Indian Film Industry
"Like Nigeria, India has a similar mixture of piracy and legitimacy in its film industry. Bollywood and mafia money are famously intertwined. In terms of money laundering, tax-avoidance, and covert money flows, the entire film industry is a gray market. The behind-the-scenes people making illegal copies of films also make the legal copies. And prices for legit and pirated versions are almost at parity.
So why even bother with pirated movies? Because India has had a very draconian censorship policy for official studio films. Their famous “no kissing” rule is but one example. This censorship has pushed niche films to the underground where they are served by the piracy network. If you want something independent, racy, out of the ordinary, or simply not in the mainstream, you are forced to patronize the pirates. This includes the filmmakers as well as the audience. If you produce an avant-garde film how else to get it seen? Cheap duplication on the street is the way a filmmaker will get his art out, further blurring the distinction between legit and illegal. As in Nigeria, this convergence means the purchase price of an official VCD may not be much more than a pirated version, about US$3. In effect Indian filmmakers see these low disc prices as advertising to lure the masses into cool theaters to see the latest releases on the glorious big screen. The hi-touch factor of the theaters is the reward for paying, and the pirated versions are the tax or costs for getting attention." (http://www.kk.org/thetechnium/archives/2010/04/how_to_thrive_a.php)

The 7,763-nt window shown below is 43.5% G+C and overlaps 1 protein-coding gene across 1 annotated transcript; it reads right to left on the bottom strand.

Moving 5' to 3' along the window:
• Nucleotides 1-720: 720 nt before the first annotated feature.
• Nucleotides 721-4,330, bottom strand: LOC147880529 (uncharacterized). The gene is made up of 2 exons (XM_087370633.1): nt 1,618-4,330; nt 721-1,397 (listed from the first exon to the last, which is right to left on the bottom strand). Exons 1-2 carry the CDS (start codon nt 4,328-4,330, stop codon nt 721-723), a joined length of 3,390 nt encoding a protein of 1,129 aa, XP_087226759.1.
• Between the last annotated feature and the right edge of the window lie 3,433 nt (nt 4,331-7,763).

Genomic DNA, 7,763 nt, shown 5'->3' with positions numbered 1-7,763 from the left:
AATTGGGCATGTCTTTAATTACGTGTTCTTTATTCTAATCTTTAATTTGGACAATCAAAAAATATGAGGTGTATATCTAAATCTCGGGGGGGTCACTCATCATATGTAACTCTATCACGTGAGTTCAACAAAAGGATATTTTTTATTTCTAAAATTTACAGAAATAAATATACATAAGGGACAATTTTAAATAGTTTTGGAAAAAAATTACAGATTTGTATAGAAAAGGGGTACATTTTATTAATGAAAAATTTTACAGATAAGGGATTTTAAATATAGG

- Nigerian Film Industry
- Chinese film industry also discussed by Kevin Kelly, at http://www.kk.org/thetechnium/archives/2010/04/how_to_thrive_a.php